April 5, 2021 3:53:17 am
For painter, sculptor, and performance artist Kulpreet Singh, the farmers’ protest sites at Tikri and Singhu have been home for more than two months now.
Poets, filmmakers, musicians have been an integral part of the movement, and as a visual artist, Kulpreet strongly felt that contemporary artists were missing from the scene of action, and he deeply believed that the participation of visual artists, to reflect the spirit and intent of the protest was paramount.
“I wanted to contribute as a visual artist and represent my community by creating a work of art that is dedicated to those have the will to fight for their rights and raise a voice against injustice, in a peaceful manner. And it was the disturbance of peace that the protest represented and was famous for internationally that made me conceive a performance art project titled, ‘Indelible Black Marks’,” explains Kulpreet, who was supported by friends financially and invested in the project personally to hire cranes, buy material etc to give it a concrete form.
The art initiative is large in scale, size and deep in concept and contest, involves as many as 100 people, and reflects many thoughts by using a variety of mediums and materials. With a white sheet that spreads over several kilometers, black marks that represent stones, the performance art depicts many thoughts, the insensitivity of the state towards its people, how one stone, one stony word can transform a peaceful movement into a riot and how when mischievous miscreants become part of the agitators and start throwing stones at the crowd, their thoughtless act darken the hearts of countless people, stains that may never go away.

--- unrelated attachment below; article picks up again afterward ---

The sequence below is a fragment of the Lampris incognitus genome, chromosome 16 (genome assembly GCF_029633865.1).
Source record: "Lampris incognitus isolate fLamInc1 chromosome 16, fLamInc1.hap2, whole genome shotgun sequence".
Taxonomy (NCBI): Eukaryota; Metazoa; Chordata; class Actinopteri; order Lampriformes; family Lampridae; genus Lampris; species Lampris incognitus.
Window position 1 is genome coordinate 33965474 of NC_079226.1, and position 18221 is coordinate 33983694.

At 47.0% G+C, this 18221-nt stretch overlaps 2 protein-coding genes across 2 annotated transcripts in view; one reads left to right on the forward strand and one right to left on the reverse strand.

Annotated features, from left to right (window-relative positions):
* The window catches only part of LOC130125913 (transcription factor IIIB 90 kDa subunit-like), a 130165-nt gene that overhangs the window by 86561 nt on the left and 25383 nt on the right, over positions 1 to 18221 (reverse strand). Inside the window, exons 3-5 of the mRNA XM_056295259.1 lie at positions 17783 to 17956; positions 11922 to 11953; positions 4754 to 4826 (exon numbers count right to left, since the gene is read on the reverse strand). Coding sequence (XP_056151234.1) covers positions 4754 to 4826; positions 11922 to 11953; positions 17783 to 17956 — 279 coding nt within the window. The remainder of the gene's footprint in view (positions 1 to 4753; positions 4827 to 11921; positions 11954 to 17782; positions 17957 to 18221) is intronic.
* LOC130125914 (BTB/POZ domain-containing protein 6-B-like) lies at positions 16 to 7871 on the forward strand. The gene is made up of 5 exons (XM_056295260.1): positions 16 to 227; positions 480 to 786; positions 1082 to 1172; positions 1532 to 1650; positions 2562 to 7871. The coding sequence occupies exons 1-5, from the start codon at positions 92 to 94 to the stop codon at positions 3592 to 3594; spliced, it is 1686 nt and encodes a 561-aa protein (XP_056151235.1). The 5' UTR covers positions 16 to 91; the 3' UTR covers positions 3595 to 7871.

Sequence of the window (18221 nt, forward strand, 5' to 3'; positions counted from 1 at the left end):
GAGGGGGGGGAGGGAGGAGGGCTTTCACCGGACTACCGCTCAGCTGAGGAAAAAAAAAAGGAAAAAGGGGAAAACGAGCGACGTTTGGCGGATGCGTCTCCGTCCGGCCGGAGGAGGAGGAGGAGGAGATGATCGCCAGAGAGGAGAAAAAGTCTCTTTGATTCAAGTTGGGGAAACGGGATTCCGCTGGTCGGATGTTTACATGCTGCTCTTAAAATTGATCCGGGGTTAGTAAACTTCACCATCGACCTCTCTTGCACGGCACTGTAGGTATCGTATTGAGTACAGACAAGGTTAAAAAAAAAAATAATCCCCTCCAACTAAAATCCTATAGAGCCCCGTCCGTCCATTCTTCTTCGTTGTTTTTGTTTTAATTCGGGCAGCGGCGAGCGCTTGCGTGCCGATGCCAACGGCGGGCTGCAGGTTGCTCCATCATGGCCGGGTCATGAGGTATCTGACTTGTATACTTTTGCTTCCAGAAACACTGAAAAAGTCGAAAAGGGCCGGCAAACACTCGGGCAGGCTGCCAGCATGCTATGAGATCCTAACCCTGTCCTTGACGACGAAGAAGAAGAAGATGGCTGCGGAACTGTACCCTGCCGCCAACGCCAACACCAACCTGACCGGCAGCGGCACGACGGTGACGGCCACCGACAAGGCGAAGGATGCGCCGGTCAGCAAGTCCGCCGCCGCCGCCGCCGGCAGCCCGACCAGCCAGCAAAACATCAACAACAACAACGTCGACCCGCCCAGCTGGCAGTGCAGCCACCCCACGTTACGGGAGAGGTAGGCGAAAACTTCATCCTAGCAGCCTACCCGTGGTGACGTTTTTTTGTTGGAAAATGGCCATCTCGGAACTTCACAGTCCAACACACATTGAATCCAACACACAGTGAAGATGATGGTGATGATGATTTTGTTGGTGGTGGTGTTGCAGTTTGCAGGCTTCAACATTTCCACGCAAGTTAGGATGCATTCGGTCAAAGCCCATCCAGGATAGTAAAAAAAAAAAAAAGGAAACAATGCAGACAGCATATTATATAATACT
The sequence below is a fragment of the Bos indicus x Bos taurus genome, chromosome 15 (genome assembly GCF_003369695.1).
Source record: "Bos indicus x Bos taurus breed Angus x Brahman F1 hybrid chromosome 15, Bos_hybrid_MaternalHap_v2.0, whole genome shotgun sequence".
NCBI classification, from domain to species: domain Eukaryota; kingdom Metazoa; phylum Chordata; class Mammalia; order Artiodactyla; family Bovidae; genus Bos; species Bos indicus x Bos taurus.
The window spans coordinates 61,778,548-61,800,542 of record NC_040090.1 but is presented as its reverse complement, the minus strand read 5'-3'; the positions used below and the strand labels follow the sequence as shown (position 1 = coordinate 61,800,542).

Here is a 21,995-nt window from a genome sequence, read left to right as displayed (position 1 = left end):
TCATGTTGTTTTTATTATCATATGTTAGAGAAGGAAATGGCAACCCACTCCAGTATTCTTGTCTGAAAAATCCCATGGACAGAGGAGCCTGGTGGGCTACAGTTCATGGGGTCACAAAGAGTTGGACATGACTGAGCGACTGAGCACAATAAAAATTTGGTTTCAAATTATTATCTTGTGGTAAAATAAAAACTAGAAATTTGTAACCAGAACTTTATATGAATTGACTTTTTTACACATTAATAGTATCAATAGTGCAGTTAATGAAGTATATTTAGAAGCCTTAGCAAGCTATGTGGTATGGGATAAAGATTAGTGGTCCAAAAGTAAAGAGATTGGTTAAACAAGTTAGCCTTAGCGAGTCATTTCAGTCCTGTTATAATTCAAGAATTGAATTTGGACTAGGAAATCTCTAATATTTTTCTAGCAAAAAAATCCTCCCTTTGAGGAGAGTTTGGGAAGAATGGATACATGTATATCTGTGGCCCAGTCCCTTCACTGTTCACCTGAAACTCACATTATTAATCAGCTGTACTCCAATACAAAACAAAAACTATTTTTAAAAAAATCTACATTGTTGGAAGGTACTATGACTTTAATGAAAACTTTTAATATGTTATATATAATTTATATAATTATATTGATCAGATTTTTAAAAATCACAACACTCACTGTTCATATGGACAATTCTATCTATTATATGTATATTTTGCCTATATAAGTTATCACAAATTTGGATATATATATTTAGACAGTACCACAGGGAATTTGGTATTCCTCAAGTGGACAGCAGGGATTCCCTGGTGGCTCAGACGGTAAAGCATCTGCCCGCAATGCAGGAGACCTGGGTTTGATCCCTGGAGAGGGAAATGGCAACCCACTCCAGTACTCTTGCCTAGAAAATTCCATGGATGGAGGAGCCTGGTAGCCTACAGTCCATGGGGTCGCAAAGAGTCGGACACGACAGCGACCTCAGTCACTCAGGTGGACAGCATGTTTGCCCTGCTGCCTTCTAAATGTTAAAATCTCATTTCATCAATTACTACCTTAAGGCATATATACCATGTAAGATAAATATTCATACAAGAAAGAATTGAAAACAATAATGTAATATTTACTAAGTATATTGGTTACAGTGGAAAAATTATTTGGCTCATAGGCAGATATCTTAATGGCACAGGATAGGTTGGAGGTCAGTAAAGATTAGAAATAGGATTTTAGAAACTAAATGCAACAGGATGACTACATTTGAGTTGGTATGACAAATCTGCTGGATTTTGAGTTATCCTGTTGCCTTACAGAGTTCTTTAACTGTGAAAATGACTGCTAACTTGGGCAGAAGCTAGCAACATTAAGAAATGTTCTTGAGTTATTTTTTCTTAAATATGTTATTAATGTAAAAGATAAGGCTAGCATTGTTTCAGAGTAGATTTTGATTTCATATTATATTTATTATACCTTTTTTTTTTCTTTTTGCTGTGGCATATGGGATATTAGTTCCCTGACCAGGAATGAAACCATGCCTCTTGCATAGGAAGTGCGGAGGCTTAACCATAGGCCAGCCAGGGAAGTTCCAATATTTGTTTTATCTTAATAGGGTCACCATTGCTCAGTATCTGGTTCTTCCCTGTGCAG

“We spoke to people who have lost their loved ones to the violence and there are so many heartbreaking stories that we wanted to bring to people, and how it does not take long for both the parties to be tainted. The original objective of the fight for our rights turned into a riot. History has shown that no society has ever benefited from such activities. Through this artistic performance, I am trying to highlight the heart-rending, horrific consequences of unintentional activities and show the mirror of the results to those with a mob mentality. Even if one wakes up and changes his mind about his wrongdoings, then I will consider this art performance a success,” said Kulpreet, who has taken this performance to both the sites and also to open spaces near the villages.
Kulpreet as an artist, is not bound by any medium, for he says his medium is art, and he uses the material as per the demand of his subject. The life of people, the social and political milieu, experiences, happenings, he says, unknowingly become part of his work. “If such marks are identified in time, the re-appearance of similar dark stains on the fabric of time can be prevented in the future and this art performance is an attempt to awaken the asleep conscience of people. Wars, acts of terror on innocent people…even after decades, the inheritance of heart ache continues to be felt, generation after generation. Through such confrontation, both opposing ends become tattered and stained in no time at all. Such thoughtless misdeeds, which have heartbreaking consequences, are being highlighted through this performance. I carry the hope that someone in this crowd of stone –pelters, will find his conscience awakening and with a transformed heart, will move away from it all,” summed up Kulpreet.
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